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Betty Friedan and the Women's Movement in America
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On the front of eulogizing retrospection, it’s been the week of Coretta Scott King, and rightly so. But there’s another woman — another super woman — who died last Saturday having changed the world.

Feminist Betty Friedan blew the doors off the lives of quiet desperation of American women of the 1950s. Her earth-shaking book “The Feminine Mystique” pulled the trigger on history, said Alvin Toefler, and sent a generation of women storming out of the kitchen and into the political and economic fray.

Now, a new generation of women is picking and choosing from the feminist revolution.

Hear a conversation with women, across generations, on the legacy of Betty Friedan.

Guests:

Caryl Rivers, professor of journalism, Boston University and author of “Same Difference: How Gender Myths Are Hurting Our Relationships, Our Children, And Our Jobs” with Rosalind Barnett. Her forthcoming book is “Monsters, Mommies and Madonnas” about the representation of women in the media.

Megan Greer, a 23-year-old first-year law student at Harvard Law School and a member of the Alliance of Independent Feminists, a campus organization of moderate, conservative and libertarian women.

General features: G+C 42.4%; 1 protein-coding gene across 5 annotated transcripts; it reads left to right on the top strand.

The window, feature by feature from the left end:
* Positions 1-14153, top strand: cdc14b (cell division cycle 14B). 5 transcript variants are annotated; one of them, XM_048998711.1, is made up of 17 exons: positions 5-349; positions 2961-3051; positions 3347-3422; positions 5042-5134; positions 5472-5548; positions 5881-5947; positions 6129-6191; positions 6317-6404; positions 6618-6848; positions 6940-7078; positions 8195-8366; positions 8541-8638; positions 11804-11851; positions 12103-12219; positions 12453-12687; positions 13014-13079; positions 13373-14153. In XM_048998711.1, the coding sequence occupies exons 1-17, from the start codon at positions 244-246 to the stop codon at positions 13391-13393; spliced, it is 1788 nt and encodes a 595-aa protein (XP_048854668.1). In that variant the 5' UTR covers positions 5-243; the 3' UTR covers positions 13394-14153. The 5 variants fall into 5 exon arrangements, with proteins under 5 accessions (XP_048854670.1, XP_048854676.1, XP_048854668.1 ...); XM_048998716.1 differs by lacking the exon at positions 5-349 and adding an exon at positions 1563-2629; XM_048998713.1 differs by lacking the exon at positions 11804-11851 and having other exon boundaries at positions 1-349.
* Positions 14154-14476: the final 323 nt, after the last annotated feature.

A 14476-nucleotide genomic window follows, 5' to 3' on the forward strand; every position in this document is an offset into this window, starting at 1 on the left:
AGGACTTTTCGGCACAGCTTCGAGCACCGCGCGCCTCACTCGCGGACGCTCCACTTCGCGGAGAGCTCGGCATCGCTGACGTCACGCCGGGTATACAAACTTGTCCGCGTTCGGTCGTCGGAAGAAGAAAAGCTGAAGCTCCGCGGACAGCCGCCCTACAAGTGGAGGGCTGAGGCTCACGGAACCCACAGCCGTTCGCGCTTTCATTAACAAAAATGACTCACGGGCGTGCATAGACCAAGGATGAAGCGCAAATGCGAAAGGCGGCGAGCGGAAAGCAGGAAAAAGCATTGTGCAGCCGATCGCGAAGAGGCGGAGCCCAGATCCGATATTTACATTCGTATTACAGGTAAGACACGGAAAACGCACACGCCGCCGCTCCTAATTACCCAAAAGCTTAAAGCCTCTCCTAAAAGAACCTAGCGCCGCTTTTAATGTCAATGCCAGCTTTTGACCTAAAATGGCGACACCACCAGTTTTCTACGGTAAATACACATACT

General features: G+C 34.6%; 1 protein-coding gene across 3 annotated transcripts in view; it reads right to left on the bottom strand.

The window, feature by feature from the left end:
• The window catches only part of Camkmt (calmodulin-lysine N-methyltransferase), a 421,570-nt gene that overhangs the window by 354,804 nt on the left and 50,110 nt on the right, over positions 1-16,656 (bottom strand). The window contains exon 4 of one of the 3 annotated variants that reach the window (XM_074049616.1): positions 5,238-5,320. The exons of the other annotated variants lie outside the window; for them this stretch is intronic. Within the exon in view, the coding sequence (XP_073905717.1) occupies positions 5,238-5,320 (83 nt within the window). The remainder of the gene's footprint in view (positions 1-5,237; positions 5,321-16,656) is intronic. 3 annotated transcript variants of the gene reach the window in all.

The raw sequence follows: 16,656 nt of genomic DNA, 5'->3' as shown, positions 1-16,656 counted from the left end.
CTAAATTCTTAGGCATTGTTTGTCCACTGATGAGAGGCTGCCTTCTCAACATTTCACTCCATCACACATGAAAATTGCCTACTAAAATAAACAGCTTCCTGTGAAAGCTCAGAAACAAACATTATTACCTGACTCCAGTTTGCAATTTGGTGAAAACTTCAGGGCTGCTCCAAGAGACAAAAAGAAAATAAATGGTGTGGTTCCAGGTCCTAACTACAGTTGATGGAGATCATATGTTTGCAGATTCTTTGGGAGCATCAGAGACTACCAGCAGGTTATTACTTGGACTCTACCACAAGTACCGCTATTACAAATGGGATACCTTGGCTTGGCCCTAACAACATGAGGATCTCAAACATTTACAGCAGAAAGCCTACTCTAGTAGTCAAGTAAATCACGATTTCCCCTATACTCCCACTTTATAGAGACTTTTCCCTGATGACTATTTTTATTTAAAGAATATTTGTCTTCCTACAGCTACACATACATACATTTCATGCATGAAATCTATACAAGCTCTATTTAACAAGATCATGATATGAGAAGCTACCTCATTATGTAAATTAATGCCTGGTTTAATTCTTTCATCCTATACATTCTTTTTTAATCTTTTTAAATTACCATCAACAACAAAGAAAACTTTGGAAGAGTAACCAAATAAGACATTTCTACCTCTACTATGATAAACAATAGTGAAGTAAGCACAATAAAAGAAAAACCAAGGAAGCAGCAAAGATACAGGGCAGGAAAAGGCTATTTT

Masum Momaya, 28-year-old doctoral student in the Harvard School of Education. She is on the board of the Third Wave Foundation, an organization that supports young women and transgender activism.

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  • http://www.facebook.com/people/Timothy-A-Dixon/1157625445 Timothy A Dixon

    Excellent recommendation.  Great discussion.  It’s very interesting how history has unfolded since 2006.  As it turns out, the conservative Third Wave Feminists have doubled-down on  non-vigilant stances with regard to protecting and expanding the rights of women and the result was a clobbering in the 2012 presidential race.  Thanks for sharing this program…I want to see equal opportunities for my wife, daughters, nieces, aunts, cousins and my mother.  

    Hey producers, consider this re-run if you ever need impromptu cover for a Tom absence.  

  • Erica Montano

    I have been in the same situation as the last caller. I worked in Financial Services and all women were in supportive roles, most of us were secretaries. All of the managers were men. It was like Mad Men. I recently went into a job interview/orientation at a Financial Service type firm, a very large global firm for an internship. In our group there were 20 male students and 2 female students being interviewed. When my first interviewer started talking to me about football, I realized that I either have to turn into a man or start absorbing parts of white affluent male culture in this country. 

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